Course Overview

AP Art History is an introductory college-level art history course. Students cultivate their understanding of art history through analyzing works of art and placing them in historical context as they explore concepts like culture and cultural interactions, theories and interpretations of art, the impact of materials, processes, and techniques on art and art making, and understanding purpose and audience in art historical analysis.

Course Resources

Course Content

Based on the Understanding by Design® (Wiggins and McTighe) model, this course framework provides a clear and detailed description of the course requirements necessary for student success. The framework specifies what students must know, be able to do, and understand, with a focus on the big ideas that encompass core principles, theories, and processes of the discipline. The framework also encourages instruction that prepares students to understand representative works of art from diverse cultures, including placing these works in context and illuminating relationships among them.

The AP Art History framework is organized into 10 commonly taught units of study that provide one possible sequence for the course. As always, you have the flexibility to organize the course content as you like.

 Unit

 Exam Weighting (Multiple-Choice Section)

 Unit 1: Global Prehistory, 30,000–500 BCE

 ~4%

 Unit 2: Ancient Mediterranean, 3500 BCE–300 CE

 ~15%

 Unit 3: Early Europe and Colonial Americas, 200–1750 CE

 ~21%

 Unit 4: Later Europe and Americas, 1750–1980 CE

 ~21%

 Unit 5: Indigenous Americas, 1000 BCE–1980 CE

 ~6%

 Unit 6: Africa, 1100–1980 CE

 ~6%

 Unit 7: West and Central Asia, 500 BCE–1980 CE

 ~4%

 Unit 8: South, East, and Southeast Asia, 300 BCE–1980 CE

 ~8%

 Unit 9: The Pacific, 700-1980 C.E.

 ~4%

 Unit 10: Global Contemporary, 1980 C.E. to Present

 ~11%

Art Historical Thinking Skills

The AP Art History framework included in the course and exam description outlines distinct skills, called art historical thinking skills, that students should practice throughout the year—skills that will help them learn to think and act like art historians.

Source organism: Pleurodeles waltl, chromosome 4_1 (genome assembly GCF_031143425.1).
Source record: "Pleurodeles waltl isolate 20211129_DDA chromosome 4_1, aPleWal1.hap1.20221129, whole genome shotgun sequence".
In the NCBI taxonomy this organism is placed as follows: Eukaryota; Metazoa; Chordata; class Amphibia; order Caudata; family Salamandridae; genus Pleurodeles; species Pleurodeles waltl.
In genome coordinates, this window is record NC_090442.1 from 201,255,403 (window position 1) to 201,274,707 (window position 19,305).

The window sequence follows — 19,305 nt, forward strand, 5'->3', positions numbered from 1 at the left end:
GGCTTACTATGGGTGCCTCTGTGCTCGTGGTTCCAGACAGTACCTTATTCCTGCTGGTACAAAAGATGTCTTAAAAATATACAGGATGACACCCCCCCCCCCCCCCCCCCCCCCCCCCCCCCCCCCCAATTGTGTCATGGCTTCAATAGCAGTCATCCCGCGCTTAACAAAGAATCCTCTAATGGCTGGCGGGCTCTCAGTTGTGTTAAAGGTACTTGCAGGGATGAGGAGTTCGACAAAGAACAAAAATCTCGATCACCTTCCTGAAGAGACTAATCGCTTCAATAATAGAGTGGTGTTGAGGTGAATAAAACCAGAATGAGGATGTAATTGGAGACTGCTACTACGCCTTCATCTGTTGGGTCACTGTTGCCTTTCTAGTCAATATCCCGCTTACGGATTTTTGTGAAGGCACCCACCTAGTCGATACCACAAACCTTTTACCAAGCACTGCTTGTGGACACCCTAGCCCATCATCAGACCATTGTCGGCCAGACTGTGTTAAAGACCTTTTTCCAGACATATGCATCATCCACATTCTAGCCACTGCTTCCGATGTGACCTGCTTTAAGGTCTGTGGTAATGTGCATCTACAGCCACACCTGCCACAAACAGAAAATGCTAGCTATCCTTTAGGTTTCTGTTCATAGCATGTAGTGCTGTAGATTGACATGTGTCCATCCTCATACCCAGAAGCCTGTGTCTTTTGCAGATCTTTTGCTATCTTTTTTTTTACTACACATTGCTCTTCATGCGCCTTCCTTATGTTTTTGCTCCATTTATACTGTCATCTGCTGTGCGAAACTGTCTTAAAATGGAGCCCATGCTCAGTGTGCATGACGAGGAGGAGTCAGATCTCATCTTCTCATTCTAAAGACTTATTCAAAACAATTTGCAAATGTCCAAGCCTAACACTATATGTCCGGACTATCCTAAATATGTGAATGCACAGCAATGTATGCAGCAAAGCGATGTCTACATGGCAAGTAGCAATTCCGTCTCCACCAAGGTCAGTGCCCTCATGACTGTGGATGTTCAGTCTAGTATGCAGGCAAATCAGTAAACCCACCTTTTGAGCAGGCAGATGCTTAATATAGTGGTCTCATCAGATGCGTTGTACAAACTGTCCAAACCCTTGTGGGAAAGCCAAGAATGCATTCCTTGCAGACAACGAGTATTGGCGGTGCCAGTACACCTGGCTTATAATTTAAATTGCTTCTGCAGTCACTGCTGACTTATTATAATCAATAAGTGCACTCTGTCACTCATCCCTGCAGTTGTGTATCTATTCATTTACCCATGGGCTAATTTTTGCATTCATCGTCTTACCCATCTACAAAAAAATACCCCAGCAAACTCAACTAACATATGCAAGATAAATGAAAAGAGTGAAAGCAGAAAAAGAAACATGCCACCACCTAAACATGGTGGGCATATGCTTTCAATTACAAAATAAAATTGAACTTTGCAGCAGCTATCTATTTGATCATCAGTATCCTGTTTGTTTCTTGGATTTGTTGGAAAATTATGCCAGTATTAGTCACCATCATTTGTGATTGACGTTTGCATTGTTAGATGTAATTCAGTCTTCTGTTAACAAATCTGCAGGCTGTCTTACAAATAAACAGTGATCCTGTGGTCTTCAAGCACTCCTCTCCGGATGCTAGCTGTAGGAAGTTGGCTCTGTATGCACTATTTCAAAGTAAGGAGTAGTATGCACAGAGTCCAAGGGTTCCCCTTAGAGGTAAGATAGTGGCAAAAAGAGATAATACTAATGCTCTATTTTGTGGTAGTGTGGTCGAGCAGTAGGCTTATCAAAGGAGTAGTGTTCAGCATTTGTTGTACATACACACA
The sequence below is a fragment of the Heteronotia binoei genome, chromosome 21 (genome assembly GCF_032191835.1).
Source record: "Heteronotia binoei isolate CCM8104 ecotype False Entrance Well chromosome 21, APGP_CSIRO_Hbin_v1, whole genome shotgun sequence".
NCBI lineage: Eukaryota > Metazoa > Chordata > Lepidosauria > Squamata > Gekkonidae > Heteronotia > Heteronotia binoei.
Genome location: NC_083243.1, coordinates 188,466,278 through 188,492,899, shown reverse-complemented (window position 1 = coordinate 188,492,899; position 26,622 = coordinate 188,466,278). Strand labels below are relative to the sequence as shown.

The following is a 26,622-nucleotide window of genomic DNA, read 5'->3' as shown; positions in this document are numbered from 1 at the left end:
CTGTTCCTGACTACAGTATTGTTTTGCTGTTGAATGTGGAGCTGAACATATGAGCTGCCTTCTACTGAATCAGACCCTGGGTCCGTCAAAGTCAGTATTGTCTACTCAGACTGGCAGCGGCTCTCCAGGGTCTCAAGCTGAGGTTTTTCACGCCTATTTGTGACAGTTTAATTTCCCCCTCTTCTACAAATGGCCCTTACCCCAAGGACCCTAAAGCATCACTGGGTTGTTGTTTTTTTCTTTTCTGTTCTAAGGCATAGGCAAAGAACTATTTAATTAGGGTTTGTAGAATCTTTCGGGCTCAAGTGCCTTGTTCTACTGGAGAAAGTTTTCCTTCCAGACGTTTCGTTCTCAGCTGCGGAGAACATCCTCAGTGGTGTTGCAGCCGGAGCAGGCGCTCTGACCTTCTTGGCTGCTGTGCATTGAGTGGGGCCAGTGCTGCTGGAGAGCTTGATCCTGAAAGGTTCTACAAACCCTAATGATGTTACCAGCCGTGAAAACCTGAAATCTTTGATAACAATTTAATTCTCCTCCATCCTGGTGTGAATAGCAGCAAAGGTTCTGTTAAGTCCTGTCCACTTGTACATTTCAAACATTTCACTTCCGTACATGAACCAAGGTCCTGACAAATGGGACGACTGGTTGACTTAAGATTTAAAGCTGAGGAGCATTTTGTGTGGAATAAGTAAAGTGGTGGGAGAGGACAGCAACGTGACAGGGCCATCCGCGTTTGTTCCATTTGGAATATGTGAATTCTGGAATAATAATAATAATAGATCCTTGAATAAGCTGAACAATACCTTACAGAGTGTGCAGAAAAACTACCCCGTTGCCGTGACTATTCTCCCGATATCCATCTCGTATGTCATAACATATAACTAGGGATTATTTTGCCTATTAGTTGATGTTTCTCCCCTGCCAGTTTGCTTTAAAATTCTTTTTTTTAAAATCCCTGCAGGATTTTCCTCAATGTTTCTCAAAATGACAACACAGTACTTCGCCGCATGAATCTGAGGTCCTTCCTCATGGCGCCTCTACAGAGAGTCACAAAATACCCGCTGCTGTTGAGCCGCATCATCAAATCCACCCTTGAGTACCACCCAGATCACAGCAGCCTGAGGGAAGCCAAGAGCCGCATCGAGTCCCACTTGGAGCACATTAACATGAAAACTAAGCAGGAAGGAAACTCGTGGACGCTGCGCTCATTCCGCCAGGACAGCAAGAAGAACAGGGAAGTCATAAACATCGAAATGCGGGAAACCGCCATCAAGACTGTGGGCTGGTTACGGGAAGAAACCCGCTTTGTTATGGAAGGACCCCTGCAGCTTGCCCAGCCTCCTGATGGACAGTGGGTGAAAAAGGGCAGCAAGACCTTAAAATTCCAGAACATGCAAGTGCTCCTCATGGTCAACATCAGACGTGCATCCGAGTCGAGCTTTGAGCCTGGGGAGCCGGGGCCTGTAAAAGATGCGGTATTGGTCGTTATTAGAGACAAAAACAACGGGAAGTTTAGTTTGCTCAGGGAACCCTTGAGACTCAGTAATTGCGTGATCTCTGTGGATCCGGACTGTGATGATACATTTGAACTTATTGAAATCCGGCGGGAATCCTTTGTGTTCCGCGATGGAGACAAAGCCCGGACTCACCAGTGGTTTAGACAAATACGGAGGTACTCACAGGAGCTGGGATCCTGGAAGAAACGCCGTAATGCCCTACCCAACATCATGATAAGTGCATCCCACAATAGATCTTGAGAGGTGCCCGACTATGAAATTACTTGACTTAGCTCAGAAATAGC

Skill

 Description

Exam Weighting (Multiple-Choice Section)

 1. Visual Analysis

 Analyze visual elements of works of art.

 15%–19%

 2. Contextual Analysis

 Analyze contextual elements of a work of art, and connect contextual and visual elements of a work of art.

 28%–32%

 3. Comparison of Works of Art

 Compare two or more works of art.

 11%–13%

 4. Artistic Traditions

 Analyze the relationships between a work of art and a related artistic tradition, style, and/or practice.

 20%–25%

 5. Visual Analysis of Unknown Works

 Analyze visual elements of a work of art beyond the image set.

 6%–8%

 6. Attribution of Unknown Works

 Attribute works of art.

 6%–8%

 7. Art Historical Interpretations

 Analyze art historical interpretations.

 6%–8%

 8. Argumentation

 Develop and support art historical arguments.

 Not assessed in the multiple-choice section

AP and Higher Education

Higher education professionals play a key role in developing AP courses and exams, setting credit and placement policies, and scoring student work. The AP Higher Education section features information on recruitment and admission, advising and placement, and more.

Over 950 colleges and universities offer credit and placement policies for AP CSP. Your students can look up credit and placement policies for colleges and universities on the AP Credit Policy Search.

Meet the Art History Development Committee

The AP Program is unique in its reliance on Development Committees. These committees, made up of an equal number of college faculty and experienced secondary AP teachers from across the country, are essential to the preparation of AP course curricula and exams.